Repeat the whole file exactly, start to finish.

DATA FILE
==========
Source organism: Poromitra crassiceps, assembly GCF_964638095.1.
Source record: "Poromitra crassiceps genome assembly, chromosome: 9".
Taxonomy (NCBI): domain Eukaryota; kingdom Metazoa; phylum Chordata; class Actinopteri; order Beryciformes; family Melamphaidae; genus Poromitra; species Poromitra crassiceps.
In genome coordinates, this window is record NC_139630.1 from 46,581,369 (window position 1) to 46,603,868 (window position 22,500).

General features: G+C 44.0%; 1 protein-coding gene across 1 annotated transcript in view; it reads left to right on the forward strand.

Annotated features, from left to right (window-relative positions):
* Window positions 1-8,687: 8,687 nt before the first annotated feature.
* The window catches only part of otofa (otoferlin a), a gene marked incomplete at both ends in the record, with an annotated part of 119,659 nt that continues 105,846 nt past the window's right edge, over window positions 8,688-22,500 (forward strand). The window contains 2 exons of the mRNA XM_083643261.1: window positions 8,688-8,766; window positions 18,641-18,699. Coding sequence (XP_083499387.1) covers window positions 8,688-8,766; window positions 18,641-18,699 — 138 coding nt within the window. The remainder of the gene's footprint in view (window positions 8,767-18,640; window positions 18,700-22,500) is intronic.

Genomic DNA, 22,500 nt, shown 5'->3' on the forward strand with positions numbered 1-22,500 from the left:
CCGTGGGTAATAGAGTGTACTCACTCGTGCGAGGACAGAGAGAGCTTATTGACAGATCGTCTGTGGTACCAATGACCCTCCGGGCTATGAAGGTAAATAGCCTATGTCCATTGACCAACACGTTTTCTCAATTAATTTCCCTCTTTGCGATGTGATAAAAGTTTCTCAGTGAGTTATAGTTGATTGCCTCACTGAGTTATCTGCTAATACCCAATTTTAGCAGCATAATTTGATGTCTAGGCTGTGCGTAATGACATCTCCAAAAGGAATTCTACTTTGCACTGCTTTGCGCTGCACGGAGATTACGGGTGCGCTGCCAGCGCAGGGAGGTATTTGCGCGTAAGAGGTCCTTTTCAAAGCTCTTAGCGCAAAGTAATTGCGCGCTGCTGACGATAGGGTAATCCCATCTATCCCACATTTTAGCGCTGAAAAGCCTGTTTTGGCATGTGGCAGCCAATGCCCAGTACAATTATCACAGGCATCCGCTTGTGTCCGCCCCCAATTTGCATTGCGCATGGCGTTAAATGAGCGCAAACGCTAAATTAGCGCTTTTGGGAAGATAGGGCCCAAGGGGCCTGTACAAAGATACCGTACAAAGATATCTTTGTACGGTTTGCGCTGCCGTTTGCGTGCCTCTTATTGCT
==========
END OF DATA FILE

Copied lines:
Source organism: Poromitra crassiceps, assembly GCF_964638095.1.
Source record: "Poromitra crassiceps genome assembly, chromosome: 9".
Taxonomy (NCBI): domain Eukaryota; kingdom Metazoa; phylum Chordata; class Actinopteri; order Beryciformes; family Melamphaidae; genus Poromitra; species Poromitra crassiceps.
In genome coordinates, this window is record NC_139630.1 from 46,581,369 (window position 1) to 46,603,868 (window position 22,500).

General features: G+C 44.0%; 1 protein-coding gene across 1 annotated transcript in view; it reads left to right on the forward strand.

Annotated features, from left to right (window-relative positions):
* Window positions 1-8,687: 8,687 nt before the first annotated feature.
* The window catches only part of otofa (otoferlin a), a gene marked incomplete at both ends in the record, with an annotated part of 119,659 nt that continues 105,846 nt past the window's right edge, over window positions 8,688-22,500 (forward strand). The window contains 2 exons of the mRNA XM_083643261.1: window positions 8,688-8,766; window positions 18,641-18,699. Coding sequence (XP_083499387.1) covers window positions 8,688-8,766; window positions 18,641-18,699 — 138 coding nt within the window. The remainder of the gene's footprint in view (window positions 8,767-18,640; window positions 18,700-22,500) is intronic.

Genomic DNA, 22,500 nt, shown 5'->3' on the forward strand with positions numbered 1-22,500 from the left:
CCGTGGGTAATAGAGTGTACTCACTCGTGCGAGGACAGAGAGAGCTTATTGACAGATCGTCTGTGGTACCAATGACCCTCCGGGCTATGAAGGTAAATAGCCTATGTCCATTGACCAACACGTTTTCTCAATTAATTTCCCTCTTTGCGATGTGATAAAAGTTTCTCAGTGAGTTATAGTTGATTGCCTCACTGAGTTATCTGCTAATACCCAATTTTAGCAGCATAATTTGATGTCTAGGCTGTGCGTAATGACATCTCCAAAAGGAATTCTACTTTGCACTGCTTTGCGCTGCACGGAGATTACGGGTGCGCTGCCAGCGCAGGGAGGTATTTGCGCGTAAGAGGTCCTTTTCAAAGCTCTTAGCGCAAAGTAATTGCGCGCTGCTGACGATAGGGTAATCCCATCTATCCCACATTTTAGCGCTGAAAAGCCTGTTTTGGCATGTGGCAGCCAATGCCCAGTACAATTATCACAGGCATCCGCTTGTGTCCGCCCCCAATTTGCATTGCGCATGGCGTTAAATGAGCGCAAACGCTAAATTAGCGCTTTTGGGAAGATAGGGCCCAAGGGGCCTGTACAAAGATACCGTACAAAGATATCTTTGTACGGTTTGCGCTGCCGTTTGCGTGCCTCTTATTGCT